I won’t for a second pretend it’s easy.  Being a gypsy is tough, just about managing is just about getting through each fucking day.  It’s a battle, not a world war I grant you, nevertheless a battle.

Back in March when I lost my posh apartment in Salford Quays I relied on friends and family to store the few sticks I clung on to, which means everything I own, if it isn’t on the van, is strewn around the country like so:

  • Boxes of books and scripts and things in Jayne’s attic in Yorkshire
  • Dining table and chairs and my beloved plants at Kimbles’ in Salford Quays
  • Wardrobe and African carvings at Dominic’s in Sheffield
  • My best suits in case I get a job in Mandy’s spare room in Nantwich
  • CD’s at Charlie’s in Derby
  • Antique rocking horse (I kid you not) at Emily’s in Preston
  • Not quite sure but I think there’s a box of something in Bubble’s house in Crewe
  • A van that sits gathering moss at Gary and Janet’s in Willaston
  • And finally, somewhere or other, my will

As I’ve said before in these ramblings, all this existential nonsense serves either to make me weep with sorrow or piss my pants with laughter.

Talking of which, last night I chatted unmorbidly with Mandy about the school reunion, and in posing the question “why?” we agreed it’s more than just for fun, it’s really about mortality – we’re doing this because we’re still alive (despite the odds in my case) and thinking really about how much time is there left?  And in these uncertain times when poundland terrorists want to mow us down at Christmas markets because they haven’t even got the guts to wage a proper war (if such a thing exists) it’s good to do nice things and show them we won’t be beat.  We stand together against the enemy, at Christmas markets or anywhere.  And most important of all, making sure we make the most of what we’ve got left.  And even more important than the most important of all, making sure we have a laugh.

So as we were laughing, she asked if I’d made a will, to which I replied yes but my life and death is in boxes all over the country, so I wonder where it is?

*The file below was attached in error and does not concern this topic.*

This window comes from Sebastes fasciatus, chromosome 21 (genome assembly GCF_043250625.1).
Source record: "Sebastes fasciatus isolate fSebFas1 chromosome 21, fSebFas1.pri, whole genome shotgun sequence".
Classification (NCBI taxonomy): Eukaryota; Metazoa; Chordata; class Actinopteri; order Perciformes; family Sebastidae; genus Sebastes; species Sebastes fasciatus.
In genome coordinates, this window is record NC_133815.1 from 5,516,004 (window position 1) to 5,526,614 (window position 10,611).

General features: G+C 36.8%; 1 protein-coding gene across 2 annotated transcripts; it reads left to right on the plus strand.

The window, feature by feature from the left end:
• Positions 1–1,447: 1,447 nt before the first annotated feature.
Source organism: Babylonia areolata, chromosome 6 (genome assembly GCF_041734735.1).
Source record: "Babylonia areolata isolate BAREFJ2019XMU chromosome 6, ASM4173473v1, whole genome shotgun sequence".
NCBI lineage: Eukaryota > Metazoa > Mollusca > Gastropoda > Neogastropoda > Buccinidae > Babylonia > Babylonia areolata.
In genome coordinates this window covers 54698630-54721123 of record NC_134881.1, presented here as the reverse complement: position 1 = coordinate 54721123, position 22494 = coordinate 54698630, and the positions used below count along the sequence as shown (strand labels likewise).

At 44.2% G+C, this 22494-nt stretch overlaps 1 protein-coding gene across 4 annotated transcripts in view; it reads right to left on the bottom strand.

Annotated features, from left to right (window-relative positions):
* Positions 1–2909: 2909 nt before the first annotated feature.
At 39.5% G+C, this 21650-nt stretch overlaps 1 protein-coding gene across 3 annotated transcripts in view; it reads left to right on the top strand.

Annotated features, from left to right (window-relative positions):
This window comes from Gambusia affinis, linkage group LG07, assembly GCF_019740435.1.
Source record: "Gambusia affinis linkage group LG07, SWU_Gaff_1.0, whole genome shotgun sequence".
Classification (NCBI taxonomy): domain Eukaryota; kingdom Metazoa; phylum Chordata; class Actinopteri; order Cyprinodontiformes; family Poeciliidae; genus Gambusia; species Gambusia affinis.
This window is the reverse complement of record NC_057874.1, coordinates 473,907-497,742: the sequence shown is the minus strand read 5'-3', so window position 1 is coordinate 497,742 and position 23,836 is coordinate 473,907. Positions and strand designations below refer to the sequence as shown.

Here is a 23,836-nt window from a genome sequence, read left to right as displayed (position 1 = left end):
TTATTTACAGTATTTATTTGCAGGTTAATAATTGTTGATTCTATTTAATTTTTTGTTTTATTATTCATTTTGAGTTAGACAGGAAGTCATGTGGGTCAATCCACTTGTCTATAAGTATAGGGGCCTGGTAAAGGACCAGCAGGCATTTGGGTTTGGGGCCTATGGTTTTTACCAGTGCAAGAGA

“Well,” she laughed, “sounds like it’s either in Jayne’s attic, Dominic’s cellar, Kimbles’ airing cupboard or Bubble’s back bedroom.”

I was naturally tickled by this alliterative summary, then got to seriously thinking it’s such an important document and I must dig it out.  Things have changed.  I’m not ready.  I’ve survived all these months on the road, I’ve laughed in the black dog’s face and I’ve managed to eat on the breadline.  I’ve realised the less I have the more I want to give and the more I want to show the world I’ve more to give.  I will battle on till time, the greatest enemy of them all, takes me.

So as for my will, fuck knows, but whoever’s got it, I just hope I manage to find it before you do!

Down and Out in Crewe and Nantwich

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Not much has changed since my hero wrote this book.  When the wheels fell off my van, as it were, I travelled back to my roots to rebuild my life and career, but to do so I needed help from the State.  I documented my signing on with some humour and compliments to the service provided, but once again Big Mouth Struck Again…

I’m sure I’ll go into more detail next week but today I can’t really be bothered to write at length – I just don’t feel like it because the black dog is back in the room.